couple of years ago when I first had my interest piqued, but better late than never. Being able to use a new
language, genuinely communicate in it, is a real buzz that's hard to replicate, and it really gives me a great
impetus to continue Esperanto and to go back to languages I'd almost given up as either "I'll never get my
head round it" or "I've lost my fluency and I'll never get it back." Even if I never used Esperanto again in my
life, it would be worth it just for that.

Edited by flootzavut on 13 February 2015 at 9:49pm

5 persons have voted this message useful





Iversen
Super Polyglot
Moderator
Denmark
berejst.dk
Joined 5242 days ago

9078 posts - 16471 votes 
Speaks: Danish*, French, English, German, Italian, Spanish, Portuguese, Dutch, Swedish, Esperanto, Romanian, Catalan
Studies: Afrikaans, Greek, Norwegian, Russian, Serbian, Icelandic, Latin, Irish, Lowland Scots, Indonesian, Polish, Croatian
Personal Language Map

 
 Message 8 of 25
10 February 2015 at 11:21am | IP Logged 
I know there are some groups in Denmark where people speak Esperanto, but I haven't joined them - maybe because I haven't got a clue to what they are speaking about except Esperanto, and I'm not social enough to join social clubs just to get company. We had a World conference in Copenhagen a few years ago, and I timed my learning process so that I could understand most of what people there spoke about - and at least they had a program, so I knew what I could expect. But I had problems speaking for the simple reason that I hadn't ever spoken the language before I stood at the check-in counter. One year later I went to a conference in Galway in Ireland, both to get some materials for Irish and to use my Esperanto, which now was good enough to carry me through the whole congress without using other languages (except one or two sentences in Danish to another Danish participant). This year there is a world congress in Lille in France, but they have placed it in the worst possible week in the whole year apart from Christmas, namely at the end of July where most of my collegues also want to be put their holidays.

Why is it that those congresses are so important? Well, simply because there isn't a Esperantistan where you can get submerged the way you can with other languages, like Spanish, Italian, German or English. And no TV channels on my TV set. I have to sit in front of a computer to hear the language, and then I mostly hear short clips about the language itself - except at Radio Verda, but one source can't save the world. I have bought and read the Hobbiton and La Mastron de l' Ringoj long ago, and I know that there are a number of other literary works (mostly translations) out there in la ĝangalo, but it takes something like the genius of Tolkien to drag me away from my usual non-fictional fare, and apart from the Vikipedio it is hard to find suitable stuff about science in Esperanto.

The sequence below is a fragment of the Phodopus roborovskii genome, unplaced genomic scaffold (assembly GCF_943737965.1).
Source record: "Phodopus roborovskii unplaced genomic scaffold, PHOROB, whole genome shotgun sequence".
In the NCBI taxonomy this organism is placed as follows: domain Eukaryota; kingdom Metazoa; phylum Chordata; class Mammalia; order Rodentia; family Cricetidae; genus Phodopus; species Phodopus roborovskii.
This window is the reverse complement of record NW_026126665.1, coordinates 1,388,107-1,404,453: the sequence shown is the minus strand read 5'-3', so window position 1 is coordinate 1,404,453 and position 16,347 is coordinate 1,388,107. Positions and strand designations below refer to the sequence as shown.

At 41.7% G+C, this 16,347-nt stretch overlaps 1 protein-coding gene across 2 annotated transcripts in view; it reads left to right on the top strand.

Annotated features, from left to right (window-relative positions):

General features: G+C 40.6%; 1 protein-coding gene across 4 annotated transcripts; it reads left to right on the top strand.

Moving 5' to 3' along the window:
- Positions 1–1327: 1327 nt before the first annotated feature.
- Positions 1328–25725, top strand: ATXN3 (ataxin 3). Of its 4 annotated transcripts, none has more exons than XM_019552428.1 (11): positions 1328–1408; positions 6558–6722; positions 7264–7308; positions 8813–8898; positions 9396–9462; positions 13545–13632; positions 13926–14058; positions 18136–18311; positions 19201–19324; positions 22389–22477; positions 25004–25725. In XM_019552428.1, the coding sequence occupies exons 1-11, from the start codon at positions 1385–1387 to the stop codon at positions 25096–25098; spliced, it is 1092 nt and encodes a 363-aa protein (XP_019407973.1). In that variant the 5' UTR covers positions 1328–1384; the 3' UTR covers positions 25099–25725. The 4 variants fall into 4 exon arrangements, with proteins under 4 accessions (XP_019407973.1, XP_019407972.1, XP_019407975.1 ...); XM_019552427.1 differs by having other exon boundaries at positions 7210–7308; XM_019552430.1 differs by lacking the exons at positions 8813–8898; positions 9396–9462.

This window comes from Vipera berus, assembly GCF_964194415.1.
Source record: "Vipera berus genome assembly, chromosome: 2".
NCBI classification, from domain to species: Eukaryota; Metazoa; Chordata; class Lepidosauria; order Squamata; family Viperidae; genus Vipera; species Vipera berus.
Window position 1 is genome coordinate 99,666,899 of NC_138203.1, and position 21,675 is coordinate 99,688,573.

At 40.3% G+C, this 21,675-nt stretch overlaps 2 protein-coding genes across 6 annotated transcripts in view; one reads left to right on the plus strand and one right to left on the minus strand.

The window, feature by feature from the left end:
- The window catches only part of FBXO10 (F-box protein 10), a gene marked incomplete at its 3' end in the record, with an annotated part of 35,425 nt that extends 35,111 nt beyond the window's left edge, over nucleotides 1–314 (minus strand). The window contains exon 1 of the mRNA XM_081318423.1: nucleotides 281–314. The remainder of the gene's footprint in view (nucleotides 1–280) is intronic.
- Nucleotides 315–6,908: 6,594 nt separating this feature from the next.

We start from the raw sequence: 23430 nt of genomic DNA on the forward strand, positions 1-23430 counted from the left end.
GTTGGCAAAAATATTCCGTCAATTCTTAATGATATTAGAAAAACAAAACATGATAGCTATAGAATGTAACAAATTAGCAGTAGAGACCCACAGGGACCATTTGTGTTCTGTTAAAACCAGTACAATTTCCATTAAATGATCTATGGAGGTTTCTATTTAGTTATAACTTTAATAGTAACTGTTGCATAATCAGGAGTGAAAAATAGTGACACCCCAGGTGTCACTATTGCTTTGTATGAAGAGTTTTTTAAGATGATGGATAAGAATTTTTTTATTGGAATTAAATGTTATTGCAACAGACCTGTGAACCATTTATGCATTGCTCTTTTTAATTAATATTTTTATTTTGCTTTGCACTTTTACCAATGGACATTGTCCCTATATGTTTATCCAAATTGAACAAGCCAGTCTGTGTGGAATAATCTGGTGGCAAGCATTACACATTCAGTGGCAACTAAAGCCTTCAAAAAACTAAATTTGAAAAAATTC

So last year in Berlin I needed a day or so (incl. one long conversation in the gufujejo) to revive my rusty Esperanto. This year I know that skills in Esperanto may be in demand so I'll try not to fall in the same trap again, but it is an uphill struggle to find uses for Esperanto, and it is all to likely that other projects will take precedence over reading one more report about organisatorial matters and all the good things that would ensue if we all learnt Esperanto.

I should however mention that the same problem may arise with dialects/languages like Latin, Low German and Scots which don't have their own country with an army and a fleet, and to some extent also Romanian, which is spoken in no less than two countries, but isn't represented with a channel om my TV.

Edited by Iversen on 10 February 2015 at 11:35am



3 persons have voted this message useful